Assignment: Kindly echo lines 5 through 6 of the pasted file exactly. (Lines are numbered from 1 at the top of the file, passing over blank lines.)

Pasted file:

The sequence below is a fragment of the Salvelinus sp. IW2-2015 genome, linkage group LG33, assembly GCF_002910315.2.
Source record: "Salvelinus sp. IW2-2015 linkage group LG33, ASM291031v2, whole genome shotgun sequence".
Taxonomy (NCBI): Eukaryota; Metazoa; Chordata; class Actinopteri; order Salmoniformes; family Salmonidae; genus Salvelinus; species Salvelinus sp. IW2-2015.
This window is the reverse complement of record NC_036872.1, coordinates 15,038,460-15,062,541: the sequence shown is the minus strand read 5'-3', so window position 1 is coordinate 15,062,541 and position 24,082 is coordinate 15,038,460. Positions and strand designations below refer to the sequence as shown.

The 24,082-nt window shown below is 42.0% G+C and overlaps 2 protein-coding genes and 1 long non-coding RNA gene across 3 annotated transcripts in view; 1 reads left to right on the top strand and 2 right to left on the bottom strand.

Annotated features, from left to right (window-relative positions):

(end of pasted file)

The 24,082-nt window shown below is 42.0% G+C and overlaps 2 protein-coding genes and 1 long non-coding RNA gene across 3 annotated transcripts in view; 1 reads left to right on the top strand and 2 right to left on the bottom strand.

Annotated features, from left to right (window-relative positions):